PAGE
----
Dr Anisfeld continues that while we may seek spiritual highs, we do not always reach that level, and “T[t]he bread and butter of one’s relationship with God, like one’s relationship with one’s spouse and children, is daily devotion, a sense of steadfastness – standing there through thick and thin, through the dry days and the high days and the low days, but still being there to make the lunches and say the brachot (blessings). It is a relief that sometimes all God wants of me is simply to show up, to be my small uninspired self in His presence, to show my devotion through emptiness and humility as well as through passion and intense emotion.” She calls this the “daily minyan attitude” toward religious practice and suggests that the people who show up faithfully are more notable “not by their passion, but simply by their steadfastness. What they are offering up to God is a different sacrifice than Nadav and Avihu’s burst of love, aflame with a wild fire. It is a daily humble expression of connection and loyalty.”
In another commentary on the parasha, http://ziegler.aju.edu/Default.aspx?id=5356, Reb Mimi Feigelson discusses the behavior of these two sons of Aaron. She says she bases her discussion on a story that she heard many years before from Prof. Benny Ish-Shalom. She recounts the story:
“Every summer Rav Kook (first chief rabbi of Eretz Yisrael, d.1935) and Rav Charlap (chief rabbi of Yerushalayim) would go for their summer vacation to Kiryat Ya’arim (right outside of Yerushalayim). One morning after they awoke, Rav Kook went outside and had a lengthy and animated conversation with the gardener about the trees, the plants and the soil. He then returned to their room and began to recite the shacharit [morning] prayers. As the evening began to descend Rav Charlap finally found the courage to question Rav Kook regarding the unusual behavior of that morning – why didn’t he begin with his morning prayers like every day and then go out and talk to the gardener?
“Rav Kook responded: “When I woke up this morning I felt that if I prayed immediately I’d come to “klot hanefesh” (my soul would ascend to God) so I went outside and talked to the gardener, and only when I felt ‘grounded’ in this world did I come in to pray the morning prayers.”
Reb Mimi says she treasured this story for about ten years, and then one day, walking along on her way to learn with Rabbi Mickey Rosen, she realised that actually, she did not really like the story at all!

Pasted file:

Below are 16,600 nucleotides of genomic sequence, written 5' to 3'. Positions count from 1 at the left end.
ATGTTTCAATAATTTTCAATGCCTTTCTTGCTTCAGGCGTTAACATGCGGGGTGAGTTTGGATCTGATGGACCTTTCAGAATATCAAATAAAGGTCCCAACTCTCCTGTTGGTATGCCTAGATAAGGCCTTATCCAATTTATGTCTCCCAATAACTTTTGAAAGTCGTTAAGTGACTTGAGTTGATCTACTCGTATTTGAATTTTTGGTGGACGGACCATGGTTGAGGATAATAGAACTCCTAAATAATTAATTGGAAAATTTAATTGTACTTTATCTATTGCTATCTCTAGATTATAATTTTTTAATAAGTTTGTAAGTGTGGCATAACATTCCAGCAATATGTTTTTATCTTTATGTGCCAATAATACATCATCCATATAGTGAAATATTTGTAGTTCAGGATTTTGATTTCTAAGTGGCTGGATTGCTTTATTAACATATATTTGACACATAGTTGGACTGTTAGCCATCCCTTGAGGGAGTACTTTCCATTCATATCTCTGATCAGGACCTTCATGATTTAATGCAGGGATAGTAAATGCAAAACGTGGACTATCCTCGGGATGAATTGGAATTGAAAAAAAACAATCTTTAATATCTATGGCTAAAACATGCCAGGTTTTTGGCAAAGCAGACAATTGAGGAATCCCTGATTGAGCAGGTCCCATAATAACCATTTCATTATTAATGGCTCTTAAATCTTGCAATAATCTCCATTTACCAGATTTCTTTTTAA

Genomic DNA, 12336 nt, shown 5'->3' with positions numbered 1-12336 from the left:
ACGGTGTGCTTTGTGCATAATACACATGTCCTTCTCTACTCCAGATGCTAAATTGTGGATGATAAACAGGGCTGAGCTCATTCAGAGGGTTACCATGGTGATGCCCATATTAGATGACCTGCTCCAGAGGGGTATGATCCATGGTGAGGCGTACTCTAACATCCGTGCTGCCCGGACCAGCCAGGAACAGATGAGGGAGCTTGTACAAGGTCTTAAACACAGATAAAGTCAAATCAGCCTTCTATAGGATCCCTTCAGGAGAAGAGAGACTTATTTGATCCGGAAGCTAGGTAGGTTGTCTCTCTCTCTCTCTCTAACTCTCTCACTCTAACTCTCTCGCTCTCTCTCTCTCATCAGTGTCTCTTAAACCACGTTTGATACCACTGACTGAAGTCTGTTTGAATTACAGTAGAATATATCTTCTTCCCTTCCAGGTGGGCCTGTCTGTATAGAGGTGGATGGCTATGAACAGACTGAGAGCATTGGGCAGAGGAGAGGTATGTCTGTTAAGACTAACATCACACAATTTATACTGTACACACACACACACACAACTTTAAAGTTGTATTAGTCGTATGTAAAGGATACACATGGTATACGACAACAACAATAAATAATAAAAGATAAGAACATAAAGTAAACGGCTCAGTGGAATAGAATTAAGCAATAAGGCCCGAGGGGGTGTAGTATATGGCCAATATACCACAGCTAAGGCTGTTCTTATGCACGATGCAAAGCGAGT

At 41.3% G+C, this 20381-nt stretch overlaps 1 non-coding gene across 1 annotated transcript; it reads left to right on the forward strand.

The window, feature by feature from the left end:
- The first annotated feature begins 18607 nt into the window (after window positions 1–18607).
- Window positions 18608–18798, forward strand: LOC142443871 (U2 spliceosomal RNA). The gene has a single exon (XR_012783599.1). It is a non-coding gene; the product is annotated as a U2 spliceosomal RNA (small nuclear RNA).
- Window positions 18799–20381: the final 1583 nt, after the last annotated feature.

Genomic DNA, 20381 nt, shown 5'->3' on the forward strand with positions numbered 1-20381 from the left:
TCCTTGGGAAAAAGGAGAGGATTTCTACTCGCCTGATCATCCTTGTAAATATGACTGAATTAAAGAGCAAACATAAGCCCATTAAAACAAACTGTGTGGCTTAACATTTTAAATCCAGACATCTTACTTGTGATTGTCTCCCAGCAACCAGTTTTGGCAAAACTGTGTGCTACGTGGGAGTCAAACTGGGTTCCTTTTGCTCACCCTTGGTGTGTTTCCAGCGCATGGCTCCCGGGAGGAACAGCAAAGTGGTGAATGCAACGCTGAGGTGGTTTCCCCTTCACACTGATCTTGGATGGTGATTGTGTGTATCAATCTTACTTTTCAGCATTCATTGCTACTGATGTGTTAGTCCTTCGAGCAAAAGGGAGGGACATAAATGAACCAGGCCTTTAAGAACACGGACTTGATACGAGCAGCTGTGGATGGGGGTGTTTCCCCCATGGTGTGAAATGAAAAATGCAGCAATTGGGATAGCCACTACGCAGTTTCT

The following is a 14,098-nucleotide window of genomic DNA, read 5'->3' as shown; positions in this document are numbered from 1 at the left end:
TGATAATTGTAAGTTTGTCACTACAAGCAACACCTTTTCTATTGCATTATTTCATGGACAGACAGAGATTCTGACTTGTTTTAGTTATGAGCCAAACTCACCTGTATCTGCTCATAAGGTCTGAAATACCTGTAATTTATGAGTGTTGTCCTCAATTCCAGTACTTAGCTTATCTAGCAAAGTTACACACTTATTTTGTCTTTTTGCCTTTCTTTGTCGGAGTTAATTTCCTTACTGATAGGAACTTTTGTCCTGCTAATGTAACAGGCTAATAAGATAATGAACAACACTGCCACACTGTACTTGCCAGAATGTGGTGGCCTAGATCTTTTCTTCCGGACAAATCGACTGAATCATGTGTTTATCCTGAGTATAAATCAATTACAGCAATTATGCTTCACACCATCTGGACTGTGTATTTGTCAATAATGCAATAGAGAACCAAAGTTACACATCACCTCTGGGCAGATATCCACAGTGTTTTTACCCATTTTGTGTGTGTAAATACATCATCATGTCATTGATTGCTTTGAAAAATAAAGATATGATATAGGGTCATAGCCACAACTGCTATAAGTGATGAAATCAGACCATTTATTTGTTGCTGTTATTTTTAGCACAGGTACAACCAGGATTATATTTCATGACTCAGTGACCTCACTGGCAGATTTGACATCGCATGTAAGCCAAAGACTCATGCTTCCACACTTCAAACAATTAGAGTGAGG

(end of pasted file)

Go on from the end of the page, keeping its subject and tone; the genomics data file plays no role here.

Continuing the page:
She continues, “I thought to myself: “If I were to wake up one morning and realize that when praying I would say “Shma Yisrael Hashem Elokeinu Hashem Echad” (Hear Israel Hashem is our God, Hashem is one) and at that moment my soul would cleave to God, would I not do it? Would I hold myself back from that moment of union that I have been yearning for my whole life? I couldn’t understand why Rav Kook held back, why he denied himself from reaching that ultimate peak of union with God.”
She shared the story and her problem with it with Rabbi Rosen. She says, “His response was immediate: “There are two ways to give a gift – one way is to give the gift that you think is the ultimate gift, the other is to give a gift that the recipient wants to receive. You think that to give your soul back to God is the greatest gift you can give Him, but what Rav Kook understood is that the gift that God wants to receive is our service here in this world. It was only when he could pray in a manner that would keep him in this world did he begin to pray.” ”
Reb Mimi adds, “I have been walking with the story for twenty years and with Rabbi Rosen’s answer for the last ten. I cannot tell the story without it. While I honor the truth of it I cannot let go of my question: “Why did Rav Kook hold back, why did he deny himself from reaching that ultimate peak of union with God?” I believe I may be a descendant of Nadav and Avihu.
“In Shmot (Exodus 24, 9) Nadav and Avihu ascend the mountain with Moshe, Aharon and the seventy elders. They see God. And now, in our portion, they are inside the Mishkan, yet again with the potential of “Lifnei Hashem” (before God).” How could they hold back? How could they not run in to the inner chamber with a personal offering to God?”